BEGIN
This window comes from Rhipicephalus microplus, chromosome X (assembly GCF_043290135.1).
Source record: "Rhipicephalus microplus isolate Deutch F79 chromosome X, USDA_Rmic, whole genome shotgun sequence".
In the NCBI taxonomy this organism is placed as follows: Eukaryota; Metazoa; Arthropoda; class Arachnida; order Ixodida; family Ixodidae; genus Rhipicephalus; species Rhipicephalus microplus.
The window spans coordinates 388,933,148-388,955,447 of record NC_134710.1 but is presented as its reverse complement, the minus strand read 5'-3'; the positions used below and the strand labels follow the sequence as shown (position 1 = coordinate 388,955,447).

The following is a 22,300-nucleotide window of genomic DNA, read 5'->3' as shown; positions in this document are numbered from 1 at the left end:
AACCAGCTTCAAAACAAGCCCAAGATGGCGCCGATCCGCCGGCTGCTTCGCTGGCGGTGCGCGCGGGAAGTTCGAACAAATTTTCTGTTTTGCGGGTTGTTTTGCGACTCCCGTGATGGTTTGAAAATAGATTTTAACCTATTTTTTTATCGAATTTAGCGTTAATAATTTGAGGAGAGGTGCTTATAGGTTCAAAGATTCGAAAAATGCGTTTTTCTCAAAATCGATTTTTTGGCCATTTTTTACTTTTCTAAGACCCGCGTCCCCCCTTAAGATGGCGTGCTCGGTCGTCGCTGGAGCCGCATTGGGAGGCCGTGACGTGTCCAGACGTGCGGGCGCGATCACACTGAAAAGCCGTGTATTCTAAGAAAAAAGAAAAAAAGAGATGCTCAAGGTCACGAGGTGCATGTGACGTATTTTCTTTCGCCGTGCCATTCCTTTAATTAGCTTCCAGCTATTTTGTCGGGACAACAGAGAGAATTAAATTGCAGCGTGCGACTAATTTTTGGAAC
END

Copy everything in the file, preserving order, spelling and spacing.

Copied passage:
This window comes from Rhipicephalus microplus, chromosome X (assembly GCF_043290135.1).
Source record: "Rhipicephalus microplus isolate Deutch F79 chromosome X, USDA_Rmic, whole genome shotgun sequence".
In the NCBI taxonomy this organism is placed as follows: Eukaryota; Metazoa; Arthropoda; class Arachnida; order Ixodida; family Ixodidae; genus Rhipicephalus; species Rhipicephalus microplus.
The window spans coordinates 388,933,148-388,955,447 of record NC_134710.1 but is presented as its reverse complement, the minus strand read 5'-3'; the positions used below and the strand labels follow the sequence as shown (position 1 = coordinate 388,955,447).

The following is a 22,300-nucleotide window of genomic DNA, read 5'->3' as shown; positions in this document are numbered from 1 at the left end:
AACCAGCTTCAAAACAAGCCCAAGATGGCGCCGATCCGCCGGCTGCTTCGCTGGCGGTGCGCGCGGGAAGTTCGAACAAATTTTCTGTTTTGCGGGTTGTTTTGCGACTCCCGTGATGGTTTGAAAATAGATTTTAACCTATTTTTTTATCGAATTTAGCGTTAATAATTTGAGGAGAGGTGCTTATAGGTTCAAAGATTCGAAAAATGCGTTTTTCTCAAAATCGATTTTTTGGCCATTTTTTACTTTTCTAAGACCCGCGTCCCCCCTTAAGATGGCGTGCTCGGTCGTCGCTGGAGCCGCATTGGGAGGCCGTGACGTGTCCAGACGTGCGGGCGCGATCACACTGAAAAGCCGTGTATTCTAAGAAAAAAGAAAAAAAGAGATGCTCAAGGTCACGAGGTGCATGTGACGTATTTTCTTTCGCCGTGCCATTCCTTTAATTAGCTTCCAGCTATTTTGTCGGGACAACAGAGAGAATTAAATTGCAGCGTGCGACTAATTTTTGGAAC